Metascore
77

Generally favorable reviews - based on 11 Critics

Critic score distribution:
  1. Positive: 9 out of 11
  2. Negative: 0 out of 11
  1. 100
    The Staves are like a distillation of all that's best about the folk heritages of England and America.
  2. Jan 7, 2013
    80
    A relatively calm, collected, and breezy set of 21st century folk songs that prefers subtlety over novelty.
  3. Nov 19, 2012
    80
    The real ace up their sleeves is their exquisite harmonies. [Dec 2012, p.77]
  4. Nov 19, 2012
    80
    Prim they may appear at times, but their offer of comfort in sound is impossible to refuse. [Nov 2012, p.90]
  5. Nov 19, 2012
    80
    Comparisons to Marling may linger, but The Staves should soar above them. [Nov 2012, p.105]
  6. Nov 19, 2012
    80
    Emily, Jessica and Camilla have put a new spin on an old formula by reducing their sound to its simplest form--and for the most part it is a success.
  7. D&B&G is delicate and unaffected but clever and soulful--a balm and an inquisition.
  8. Nov 19, 2012
    70
    Dead & Born & Grown is a record perfect for those long dark winter nights, an emotionally rich collection of songs that deserves to put Watford firmly on the musical map.
  9. Nov 19, 2012
    70
    These are personal tales told using a well-established and communal language, and coated with close harmonies as delicious as a homemade carrot cake from a craft stall.
  10. Nov 19, 2012
    60
    Whether the sisters' gossamer voices are woven together or flutter alone, what you hear is a bloodless, polite prettiness.
  11. Mar 13, 2013
    40
    The songwriting trends to predictable formulas of ruminations upon nature leading to contemplations of love and loss.
User Score
7.7

Generally favorable reviews- based on 9 Ratings

User score distribution:
  1. Positive: 1 out of 1
  2. Mixed: 0 out of 1
  3. Negative: 0 out of 1
  1. May 28, 2013
    8
    In a landscape of faux Estuary-English nu-Folk cretins, it is a sight for sore eyes to finally see the Staves, three sisters from WatfordIn a landscape of faux Estuary-English nu-Folk cretins, it is a sight for sore eyes to finally see the Staves, three sisters from Watford working with proper country/folk music.

    Their greatest asset is their natural harmony they sing as one intertwined siren; a sound so mellifluous it's like having organic melted marshmallow poured over you. Or like being battered with a silk pillow, as downy as the first snow of winter or the first feathers of a dove chickā€¦ I'm getting all folksy and rambling but their voices mix with the music perfectly and they judge the tone stunningly staying far from saccharine ukuleles and wispy, girly lyrics that make you want to pour a tub of Bovril down your throat.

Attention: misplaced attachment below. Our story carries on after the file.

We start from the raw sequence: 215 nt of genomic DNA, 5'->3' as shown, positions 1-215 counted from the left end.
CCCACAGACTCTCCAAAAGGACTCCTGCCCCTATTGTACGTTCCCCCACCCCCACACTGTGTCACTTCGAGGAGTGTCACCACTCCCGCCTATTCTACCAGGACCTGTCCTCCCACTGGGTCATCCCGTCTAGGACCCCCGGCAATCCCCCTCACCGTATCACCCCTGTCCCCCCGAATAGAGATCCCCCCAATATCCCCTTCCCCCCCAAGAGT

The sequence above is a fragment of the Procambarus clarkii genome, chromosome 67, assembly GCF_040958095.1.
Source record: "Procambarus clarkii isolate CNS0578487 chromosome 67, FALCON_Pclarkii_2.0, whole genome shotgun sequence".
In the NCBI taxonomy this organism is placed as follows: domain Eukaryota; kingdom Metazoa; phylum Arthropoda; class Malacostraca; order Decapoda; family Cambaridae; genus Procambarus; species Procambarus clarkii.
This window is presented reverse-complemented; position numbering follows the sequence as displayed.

This is an album that is most definitely a debut. When you first hear I Speak Because I Can by Laura Marling, you imagine her first album to sound like this (if that makes sense). The three sisters blend harmony with wintry melody and create a pure and charismatic sound that resinates through every song. Lyrically they're pretty awesome too their sense of rhyme and metaphor stands out particularly in Snow as they sing "You are but a guest in my heart/ But soon you must depart;/ You're a catherine wheel/ spinning its last" and later "In the trappings of the silent snow/ That fell over night/ And won't let me go." Poetic S***

    The title track, Dead & Born & Grown, is a simple and haunting tune a sound that runs through the core of this album like a vein of glittering quartz; nothing overly pretentious but beautiful nonetheless. Winter Trees offers a cold tale of regret, the heart-twisting lyrics "But you didn't understand/ That my heart was in your hands/ You were so blind" Nothing spectacular, but sung with enough passion to make a Dorset farmer weep.
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